She visits Old Florida tourist attractions that stubbornly remain standing in the shadow of Disney, such as Weeki Wachee Springs, now a state park. With its famous “mermaid” shows performed in an underwater theater, Weeki Wachee “pays homage not only to generations of mermaids but also to the dying breed of Florida’s roadside attractions. The park may be paler than the bright world of modern tourist attractions, but it has a patina all its own.”

Here and there, she stops to sample the local shellfish, strawberries, or sour oranges (they’re tasty but look like “big, bumpy lemons”). She pauses to paddle her kayak down an enticing stretch of spring-fed river. “I notice a congregation of baby alligators watching me with eyes too old and mean for their oddly adorable, bright-green bodies.”

Salustri warns you about the only two towns in America that even AAA flags as flagrant speed traps: Lawtey (US 301) and Waldo (US 301 and SR 24). She labels lovely Sanibel Island “the prom queen of Gulf coast islands” and nearby and lesser known Pine Island “her mangrove-encrusted, tomboy little sister.” She is “obsessed and enchanted” with the Florida Keys. “I don’t understand why everyone—including myself—doesn’t live on this string of limestone pearls streaming off the edge of North America.”

She writes with special affection about US 98, which runs along the Gulf shore through the Panhandle. “I thought to myself, ‘This place. This is paradise.’ When we left, it would be with deep, searing regret . . . until we found the next scrap of paradise.” She finds that US 90, which traverses northern Florida, has more of an “Old South” feel than the rest of the state and seems relatively unchanged after eight decades.

Salustri is also fond of eclectic A1A. “In parts, A1A runs right on top of the sand dunes and fronts the cobalt-blue Atlantic. In other parts, it runs through a horrid glut of T-shirt shops and low-rent tourist traps, but every inch of this road speaks to a different part of Florida’s soul.”

She later adds, “A1A is an extended metaphor for Florida: a smattering of everything, still more wild than you could possibly imagine, and entirely unlike anything else you’ve ever known.”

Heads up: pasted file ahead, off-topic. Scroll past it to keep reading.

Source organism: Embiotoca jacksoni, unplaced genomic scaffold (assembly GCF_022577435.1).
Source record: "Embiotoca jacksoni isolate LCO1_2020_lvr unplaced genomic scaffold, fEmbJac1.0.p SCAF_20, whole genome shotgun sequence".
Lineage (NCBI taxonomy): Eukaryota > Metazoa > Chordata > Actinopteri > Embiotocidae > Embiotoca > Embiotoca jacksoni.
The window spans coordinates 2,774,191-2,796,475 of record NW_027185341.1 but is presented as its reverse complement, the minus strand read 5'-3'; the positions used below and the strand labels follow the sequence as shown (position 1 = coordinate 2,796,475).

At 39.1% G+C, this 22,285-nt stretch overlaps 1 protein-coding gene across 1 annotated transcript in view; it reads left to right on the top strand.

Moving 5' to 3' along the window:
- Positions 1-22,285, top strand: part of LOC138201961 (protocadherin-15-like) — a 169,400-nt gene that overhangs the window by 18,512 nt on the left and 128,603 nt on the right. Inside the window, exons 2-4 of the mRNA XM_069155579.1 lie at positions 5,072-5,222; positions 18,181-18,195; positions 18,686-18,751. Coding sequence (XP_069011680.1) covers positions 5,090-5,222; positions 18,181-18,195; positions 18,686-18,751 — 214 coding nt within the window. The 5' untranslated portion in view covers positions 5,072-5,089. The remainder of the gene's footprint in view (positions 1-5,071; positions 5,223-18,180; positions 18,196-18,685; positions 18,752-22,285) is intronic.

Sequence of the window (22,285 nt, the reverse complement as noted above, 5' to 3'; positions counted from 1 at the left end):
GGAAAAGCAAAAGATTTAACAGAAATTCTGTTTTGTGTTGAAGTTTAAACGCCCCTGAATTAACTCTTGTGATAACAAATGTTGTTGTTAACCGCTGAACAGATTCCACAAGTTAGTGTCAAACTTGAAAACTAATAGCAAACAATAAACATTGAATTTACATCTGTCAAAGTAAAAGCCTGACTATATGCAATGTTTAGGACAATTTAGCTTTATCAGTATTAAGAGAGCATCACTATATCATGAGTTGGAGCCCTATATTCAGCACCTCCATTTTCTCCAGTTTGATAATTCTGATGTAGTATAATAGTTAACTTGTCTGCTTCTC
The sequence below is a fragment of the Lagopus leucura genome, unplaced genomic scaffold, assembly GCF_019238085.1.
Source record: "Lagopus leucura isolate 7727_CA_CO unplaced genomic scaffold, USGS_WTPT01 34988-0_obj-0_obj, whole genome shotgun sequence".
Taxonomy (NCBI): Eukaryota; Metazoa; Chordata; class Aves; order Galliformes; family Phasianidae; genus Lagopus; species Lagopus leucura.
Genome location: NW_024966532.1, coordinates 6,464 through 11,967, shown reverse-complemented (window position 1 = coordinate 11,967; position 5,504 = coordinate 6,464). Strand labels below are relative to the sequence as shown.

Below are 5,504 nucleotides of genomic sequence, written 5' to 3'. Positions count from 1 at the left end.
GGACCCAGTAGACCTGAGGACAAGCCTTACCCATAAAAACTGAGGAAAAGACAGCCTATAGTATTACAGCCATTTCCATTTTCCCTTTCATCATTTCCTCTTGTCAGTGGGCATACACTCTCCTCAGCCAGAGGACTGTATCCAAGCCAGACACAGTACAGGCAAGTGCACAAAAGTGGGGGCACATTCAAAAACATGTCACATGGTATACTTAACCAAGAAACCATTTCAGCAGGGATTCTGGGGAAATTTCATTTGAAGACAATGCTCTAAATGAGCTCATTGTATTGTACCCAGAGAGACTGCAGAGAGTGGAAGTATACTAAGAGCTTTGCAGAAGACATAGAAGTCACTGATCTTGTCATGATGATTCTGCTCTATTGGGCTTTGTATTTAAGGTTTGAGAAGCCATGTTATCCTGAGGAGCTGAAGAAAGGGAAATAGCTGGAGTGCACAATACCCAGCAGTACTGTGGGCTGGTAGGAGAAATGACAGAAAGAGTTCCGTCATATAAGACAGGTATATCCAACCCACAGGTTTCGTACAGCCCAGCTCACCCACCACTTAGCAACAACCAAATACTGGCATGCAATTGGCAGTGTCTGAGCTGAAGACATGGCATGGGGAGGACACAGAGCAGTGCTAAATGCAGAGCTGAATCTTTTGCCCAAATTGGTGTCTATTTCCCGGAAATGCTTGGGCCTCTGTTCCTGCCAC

I’ve traveled many of the roads Salustri writes about, and I was impressed by how accurately and articulately she describes them. Her book left two impressions on me:

(1) What a great idea, retracing the old WPA routes! She made me want to find the WPA guide for Maryland in a local library, which I recently did.

(2) I really need to drive some of those routes again the next time I’m in Florida! Which I will.

If you love exploring Florida beyond the big cities and theme parks and are looking for new roads to travel, Backroads of Paradise may help you discover for yourself some unexpected scraps of paradise.

David Romanowski, 2017

Advertisements

About David R

For more about me, check out my blog "Bike Walk Drive" at https://bikewalkdrive.wordpress.com/.
This entry was posted in Driving, Florida, Musings and More and tagged . Bookmark the permalink.

3 Responses to Florida Before Theme Parks

  1. Harry Darling says:

    Hi David,

    A book review! Is this a first? I didn’t even know the WPA did these guidebooks. Very interesting. Nice write-up.

    Tad

    Liked by 1 person

  2. David, what a fantastic review! It’s so lovely to hear my words quoted back to me — you make me sound amazing, thank you!

    Liked by 1 person

Leave a Reply

Fill in your details below or click an icon to log in:

WordPress.com Logo

You are commenting using your WordPress.com account. Log Out / Change )

Twitter picture

You are commenting using your Twitter account. Log Out / Change )

Facebook photo

You are commenting using your Facebook account. Log Out / Change )

Google+ photo

You are commenting using your Google+ account. Log Out / Change )

Connecting to %s